Catfishing Bots, Fentanyl, and Deeply Frayed Community

I’m simultaneously deeply annoyed and deeply saddened by the vast number of Bot-led catfishing proposals I get these days via social media.

It started out as just annoyance. And then, as a way of dealing with that annoyance, I decided to save a week’s worth…not to read them…just “screen shot and save”…then come back later.

What distance helps emerge for me now, and perhaps for you dear reader, is a sadness.

A sadness that this scam must work on *somebody,* or else you wouldn’t keep seeing it.

A sadness that it reveals a deep isolation and disconnectedness so many feel.

A sadness about how desperately we human beings need *real* human connection, and apparently how seldom we must be getting it.

Rattling in my brain alongside of these thoughts is the book “The Least of Us” by journalist Sam Quinones.

I can’t recommend it enough. It’s a follow up book to his decade-old work on the opioid crisis and families like the Sacklers. He’s back, and now he’s moved on to the next stage of America’s drug issues: The scourge of Meth, Fentanyl…on what’s been happening to us *since* we first paid noticed the prescription opioid crisis. And it’s incredibly disturbing.

I remember as early as the late 60s, and how people talked about how heroin was a drug that would almost certainly kill you.

Fentanyl is like 100 times stronger. A few *grains* too much, and it will kill you. P2P Meth appears to be messing with the wiring in brains of its users. There’s credible evidence to suggest it’s driving some of the homeless encampments we’re seeing.

Without getting into too many details, as someone who’s become quite familiar with many homeless camps in our city, I must say this last point rings very true to me.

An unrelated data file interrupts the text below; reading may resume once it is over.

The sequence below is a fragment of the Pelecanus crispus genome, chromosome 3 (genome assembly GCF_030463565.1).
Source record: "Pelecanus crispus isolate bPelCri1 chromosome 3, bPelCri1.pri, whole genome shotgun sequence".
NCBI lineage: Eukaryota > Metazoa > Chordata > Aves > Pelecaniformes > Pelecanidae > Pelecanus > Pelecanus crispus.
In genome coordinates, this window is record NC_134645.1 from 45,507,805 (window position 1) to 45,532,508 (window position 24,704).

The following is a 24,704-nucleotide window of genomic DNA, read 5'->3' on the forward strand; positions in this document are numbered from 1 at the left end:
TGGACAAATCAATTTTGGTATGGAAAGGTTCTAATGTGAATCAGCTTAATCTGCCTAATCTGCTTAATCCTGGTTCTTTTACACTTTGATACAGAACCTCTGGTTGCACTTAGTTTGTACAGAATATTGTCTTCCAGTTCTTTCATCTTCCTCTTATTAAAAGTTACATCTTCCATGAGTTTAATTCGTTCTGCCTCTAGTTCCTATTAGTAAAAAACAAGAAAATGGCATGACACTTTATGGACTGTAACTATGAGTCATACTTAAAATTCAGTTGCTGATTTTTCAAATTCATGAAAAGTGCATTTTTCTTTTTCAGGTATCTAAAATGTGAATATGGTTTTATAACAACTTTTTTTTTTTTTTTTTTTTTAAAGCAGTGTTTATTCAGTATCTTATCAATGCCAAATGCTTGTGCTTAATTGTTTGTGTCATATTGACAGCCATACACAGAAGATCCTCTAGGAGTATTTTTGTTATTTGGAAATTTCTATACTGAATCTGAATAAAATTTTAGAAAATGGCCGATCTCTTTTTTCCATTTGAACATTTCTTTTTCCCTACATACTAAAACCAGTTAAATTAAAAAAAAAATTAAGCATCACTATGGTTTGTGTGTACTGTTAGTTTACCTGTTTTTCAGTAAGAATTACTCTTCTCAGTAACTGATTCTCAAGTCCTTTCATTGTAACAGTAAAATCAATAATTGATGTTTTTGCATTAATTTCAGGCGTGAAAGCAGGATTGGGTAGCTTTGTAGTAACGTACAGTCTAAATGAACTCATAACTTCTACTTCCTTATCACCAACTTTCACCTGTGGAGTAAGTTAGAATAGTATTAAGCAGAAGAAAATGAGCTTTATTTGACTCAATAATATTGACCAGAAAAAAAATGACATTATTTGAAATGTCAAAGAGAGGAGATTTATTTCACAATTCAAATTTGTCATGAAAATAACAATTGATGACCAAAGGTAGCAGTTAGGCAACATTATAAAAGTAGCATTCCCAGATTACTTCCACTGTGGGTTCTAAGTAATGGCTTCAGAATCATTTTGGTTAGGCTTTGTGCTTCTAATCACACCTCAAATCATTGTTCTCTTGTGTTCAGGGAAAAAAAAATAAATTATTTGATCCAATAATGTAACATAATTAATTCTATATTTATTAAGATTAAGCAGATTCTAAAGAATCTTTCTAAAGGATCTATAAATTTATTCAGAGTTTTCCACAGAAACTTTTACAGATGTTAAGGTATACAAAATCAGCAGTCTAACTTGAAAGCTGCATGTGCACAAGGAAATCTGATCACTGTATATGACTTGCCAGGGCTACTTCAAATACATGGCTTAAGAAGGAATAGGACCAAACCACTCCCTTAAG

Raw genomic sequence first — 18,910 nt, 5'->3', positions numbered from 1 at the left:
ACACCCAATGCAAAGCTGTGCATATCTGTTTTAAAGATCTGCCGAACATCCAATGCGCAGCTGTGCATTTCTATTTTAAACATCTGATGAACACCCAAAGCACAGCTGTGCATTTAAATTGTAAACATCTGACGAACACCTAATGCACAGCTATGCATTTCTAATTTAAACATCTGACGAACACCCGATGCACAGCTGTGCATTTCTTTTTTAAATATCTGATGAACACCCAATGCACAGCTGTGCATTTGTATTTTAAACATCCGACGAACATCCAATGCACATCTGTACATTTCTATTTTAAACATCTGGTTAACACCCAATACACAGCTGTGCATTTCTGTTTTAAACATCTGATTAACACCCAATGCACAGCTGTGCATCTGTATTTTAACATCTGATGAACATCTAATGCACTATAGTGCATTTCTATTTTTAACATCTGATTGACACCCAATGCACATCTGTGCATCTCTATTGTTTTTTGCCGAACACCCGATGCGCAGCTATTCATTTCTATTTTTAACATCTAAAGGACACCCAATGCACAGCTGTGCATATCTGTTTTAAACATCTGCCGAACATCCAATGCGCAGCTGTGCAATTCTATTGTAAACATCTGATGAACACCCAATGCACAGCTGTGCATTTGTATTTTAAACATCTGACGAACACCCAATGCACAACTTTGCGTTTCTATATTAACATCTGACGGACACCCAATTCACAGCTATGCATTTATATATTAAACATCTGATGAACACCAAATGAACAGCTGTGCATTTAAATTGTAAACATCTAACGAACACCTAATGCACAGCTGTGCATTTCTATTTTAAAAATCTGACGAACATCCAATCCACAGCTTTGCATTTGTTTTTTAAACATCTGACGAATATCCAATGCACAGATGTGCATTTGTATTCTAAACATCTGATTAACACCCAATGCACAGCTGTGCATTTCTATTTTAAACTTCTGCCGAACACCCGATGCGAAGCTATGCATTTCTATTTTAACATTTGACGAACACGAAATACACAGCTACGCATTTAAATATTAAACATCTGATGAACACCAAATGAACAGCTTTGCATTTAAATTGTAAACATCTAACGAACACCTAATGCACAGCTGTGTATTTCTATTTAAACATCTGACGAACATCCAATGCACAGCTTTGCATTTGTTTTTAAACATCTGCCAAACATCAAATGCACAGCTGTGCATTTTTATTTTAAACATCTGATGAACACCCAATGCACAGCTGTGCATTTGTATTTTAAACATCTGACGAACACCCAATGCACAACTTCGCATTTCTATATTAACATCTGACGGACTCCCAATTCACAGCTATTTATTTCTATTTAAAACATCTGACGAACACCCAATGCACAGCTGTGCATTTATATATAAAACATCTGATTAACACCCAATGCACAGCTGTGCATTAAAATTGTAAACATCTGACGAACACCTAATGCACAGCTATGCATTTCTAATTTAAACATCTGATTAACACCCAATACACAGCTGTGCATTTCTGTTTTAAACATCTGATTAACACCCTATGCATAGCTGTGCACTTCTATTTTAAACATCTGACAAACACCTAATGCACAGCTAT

Addiction to these powerful drugs, and the culture that is created to procure them, is a significant part of the camps I’m seeing. (In other words “housing” is just one small part of the issue. This is my view…and Quinones’)

But maybe even more compelling for us all, Quinones suggest that driving all of this is a lack of genuine human community.

Please understand: It’s not that we’re defective as humans. It’s that corporations now know, all too well, how to tailor the messages to “ping” those pleasure-centers in your brain. And they’re doing it with a chilling amount of precision and skill.

The line he speaks, several times in the book, that rings true to me is:

“Cartels are acting like corporations, and corporations are acting like cartels.”

Quinones sews a compelling thru-line that our additions to harder and harder drugs, social media, sugar and processed junk “food,” porn…ALL OF IT….can be traced to just how desperately isolated we are becoming.

It’s all a part of one addictive piece of one addictive society.
It’s all a part of the story of our desperate isolation.
Here’s some of an interview he did about the book:

“…we see a lot of very scary isolation…We built this intense isolation into our suburbs, so it’s very difficult to actually go outside and meet neighbors. A loaf of bread requires a two-mile drive. A good amount of it has to do with our urban planning stripping away anything that brought us together. Of course we are “connected” more than any humans have ever been connected, and yet it’s the most superficial kind of connectivity. We’re constantly connected on social media and we’re constantly misunderstanding each other. You don’t have the nuances of tone on Twitter or Facebook that you have when you’re speaking face-to-face with a person. Something that ought to bring us together actually has us tearing each other apart.”

But here is the part I hope you read, over and over:

“We have destroyed the very bulwark of defense that has allowed human beings to survive for eons now. What allowed us to survive was not that we viewed community as a nice thing to have around, but as something that was absolutely essential. Our brains evolved to require it. We die when we’re isolated far more quickly than when we’re with other people. Multiply that by an entire society and you get to a place where we are once again dying because we are isolated. In this case it’s drugs. As a society, we have stripped away all that stuff that brought us together.”

Again, read that last paragraph over and over. It feels deeply true to me.

During the pandemic, we endured an enforced isolation for the good of saving lives. But Quinones is correct: We are not meant to live as permanent desert hermits. We need community. We need connection.